In 1991, Nancy Auer, MD, FACEP, was elected to the Board. And in 1997, she became ACEP’s first woman President. The ACEP Board had taken another step toward gender neutrality. ACEP has had five female Presidents since.
Explore This IssueACEP Now: Vol 37 – No 05 – May 2018
In those early years, a group of us celebrated a Boston Tea Party whenever ACEP went to Boston. The Tea Party was a special dinner to honor first Nancy Auer and then the women ACEP officers who followed her. For 50 years, ACEP has grown and evolved. We no longer ignore the lack of a woman on the Board. We now wonder why there aren’t more (there are currently five).
Today, when so many women have served on the Board and as officers, some members wonder if bias still exists in ACEP. It does; differences will always generate bias.
Each of us brings a unique perspective to our specialty. ACEP needs to be the place where every emergency physician has a voice and an opportunity. To succeed, ACEP will have to seek out, listen to, and hear individuals who, though qualified to lead, chose not to, those who can join but don’t, those who should stay in the college but leave, and those we have excluded but need to include.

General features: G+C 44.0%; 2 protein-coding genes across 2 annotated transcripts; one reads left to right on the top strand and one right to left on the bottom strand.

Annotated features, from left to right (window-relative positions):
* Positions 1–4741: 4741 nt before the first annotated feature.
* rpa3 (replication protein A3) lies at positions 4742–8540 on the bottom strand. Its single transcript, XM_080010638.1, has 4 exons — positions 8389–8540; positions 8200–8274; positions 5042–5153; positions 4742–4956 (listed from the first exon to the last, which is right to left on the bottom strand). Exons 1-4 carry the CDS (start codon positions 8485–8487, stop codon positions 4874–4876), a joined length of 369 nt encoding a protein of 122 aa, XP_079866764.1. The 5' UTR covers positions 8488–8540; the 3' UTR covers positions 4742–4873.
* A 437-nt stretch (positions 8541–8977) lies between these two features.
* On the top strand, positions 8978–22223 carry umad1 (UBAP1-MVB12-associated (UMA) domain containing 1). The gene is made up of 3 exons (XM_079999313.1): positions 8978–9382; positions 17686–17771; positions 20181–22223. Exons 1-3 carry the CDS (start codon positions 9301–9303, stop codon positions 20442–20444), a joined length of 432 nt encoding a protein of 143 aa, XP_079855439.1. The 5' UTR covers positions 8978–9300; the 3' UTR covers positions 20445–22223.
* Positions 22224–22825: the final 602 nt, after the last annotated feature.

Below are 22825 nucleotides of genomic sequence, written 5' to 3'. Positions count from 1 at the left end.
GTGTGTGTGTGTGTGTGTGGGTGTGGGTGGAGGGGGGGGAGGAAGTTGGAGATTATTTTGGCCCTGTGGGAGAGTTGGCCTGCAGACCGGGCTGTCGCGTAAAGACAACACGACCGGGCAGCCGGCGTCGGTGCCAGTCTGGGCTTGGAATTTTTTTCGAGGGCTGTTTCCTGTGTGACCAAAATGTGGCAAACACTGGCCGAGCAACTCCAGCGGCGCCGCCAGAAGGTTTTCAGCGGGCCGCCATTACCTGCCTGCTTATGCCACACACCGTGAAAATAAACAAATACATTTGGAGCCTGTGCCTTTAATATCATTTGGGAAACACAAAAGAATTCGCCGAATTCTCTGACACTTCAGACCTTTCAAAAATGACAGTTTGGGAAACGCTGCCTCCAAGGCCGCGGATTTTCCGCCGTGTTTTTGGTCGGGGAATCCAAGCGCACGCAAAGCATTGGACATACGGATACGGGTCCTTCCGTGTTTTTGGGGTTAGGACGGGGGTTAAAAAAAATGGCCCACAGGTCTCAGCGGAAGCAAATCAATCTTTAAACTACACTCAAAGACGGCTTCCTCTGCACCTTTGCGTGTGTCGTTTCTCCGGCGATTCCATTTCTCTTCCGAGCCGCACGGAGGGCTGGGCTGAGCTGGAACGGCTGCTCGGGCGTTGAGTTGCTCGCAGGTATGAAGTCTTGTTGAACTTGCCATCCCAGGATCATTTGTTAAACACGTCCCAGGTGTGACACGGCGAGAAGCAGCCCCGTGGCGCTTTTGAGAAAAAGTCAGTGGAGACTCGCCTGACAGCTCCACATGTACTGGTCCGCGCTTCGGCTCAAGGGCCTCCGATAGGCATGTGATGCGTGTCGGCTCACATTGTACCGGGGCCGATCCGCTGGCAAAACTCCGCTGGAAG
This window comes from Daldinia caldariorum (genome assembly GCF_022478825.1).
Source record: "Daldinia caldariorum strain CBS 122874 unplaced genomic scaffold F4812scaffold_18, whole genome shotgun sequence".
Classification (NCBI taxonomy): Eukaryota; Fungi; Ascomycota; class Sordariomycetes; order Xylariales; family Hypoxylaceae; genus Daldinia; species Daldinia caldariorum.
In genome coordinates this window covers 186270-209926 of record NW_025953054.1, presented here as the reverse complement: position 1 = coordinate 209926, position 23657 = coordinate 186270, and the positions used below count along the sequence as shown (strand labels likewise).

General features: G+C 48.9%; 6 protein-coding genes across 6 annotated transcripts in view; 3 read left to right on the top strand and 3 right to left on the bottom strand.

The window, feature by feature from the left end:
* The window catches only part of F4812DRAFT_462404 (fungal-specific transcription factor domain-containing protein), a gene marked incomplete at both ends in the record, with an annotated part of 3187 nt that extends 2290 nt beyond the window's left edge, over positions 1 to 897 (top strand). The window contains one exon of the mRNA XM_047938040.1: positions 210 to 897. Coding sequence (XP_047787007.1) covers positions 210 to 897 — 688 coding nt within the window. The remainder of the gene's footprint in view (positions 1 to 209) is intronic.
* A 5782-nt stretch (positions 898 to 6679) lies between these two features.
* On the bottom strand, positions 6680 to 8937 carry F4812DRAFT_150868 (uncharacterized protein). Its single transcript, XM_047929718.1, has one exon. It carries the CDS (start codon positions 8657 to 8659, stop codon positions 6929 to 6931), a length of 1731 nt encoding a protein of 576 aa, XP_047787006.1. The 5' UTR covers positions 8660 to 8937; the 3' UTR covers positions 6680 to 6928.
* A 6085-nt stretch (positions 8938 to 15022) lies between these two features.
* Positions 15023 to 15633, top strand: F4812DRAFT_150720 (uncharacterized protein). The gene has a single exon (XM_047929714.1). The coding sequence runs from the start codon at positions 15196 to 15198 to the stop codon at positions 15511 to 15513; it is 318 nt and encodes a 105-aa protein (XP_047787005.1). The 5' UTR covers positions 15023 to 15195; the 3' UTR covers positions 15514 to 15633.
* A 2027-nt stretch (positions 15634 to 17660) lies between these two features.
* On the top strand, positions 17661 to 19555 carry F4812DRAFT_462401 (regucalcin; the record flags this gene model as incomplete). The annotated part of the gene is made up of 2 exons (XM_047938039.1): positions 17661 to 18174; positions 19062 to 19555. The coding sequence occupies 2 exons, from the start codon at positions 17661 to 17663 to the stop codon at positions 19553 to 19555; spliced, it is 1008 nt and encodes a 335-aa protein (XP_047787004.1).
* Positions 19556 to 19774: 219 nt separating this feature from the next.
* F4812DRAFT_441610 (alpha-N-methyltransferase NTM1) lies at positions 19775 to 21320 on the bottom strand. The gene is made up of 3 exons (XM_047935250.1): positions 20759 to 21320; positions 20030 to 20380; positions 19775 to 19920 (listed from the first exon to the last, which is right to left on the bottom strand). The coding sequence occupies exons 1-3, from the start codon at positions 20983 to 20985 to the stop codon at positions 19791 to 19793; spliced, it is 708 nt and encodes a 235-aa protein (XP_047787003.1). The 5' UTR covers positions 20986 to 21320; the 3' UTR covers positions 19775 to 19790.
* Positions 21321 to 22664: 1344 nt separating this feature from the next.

We need to be more aware of problems and solutions beyond our limited individual viewpoints. We need to search for emergency physicians we don’t know, listen to new ideas, broaden our horizon, and return to ACEP with a different outlook. Fifty years from now, ACEP will be glad we did. Now, as in 1982, I ask you not to vote for someone because they are ______, but don’t vote against them because they are _______. You fill in the blanks.
Dr. Bensen is president of Medical Education Programs in Buffalo Junction, Virginia.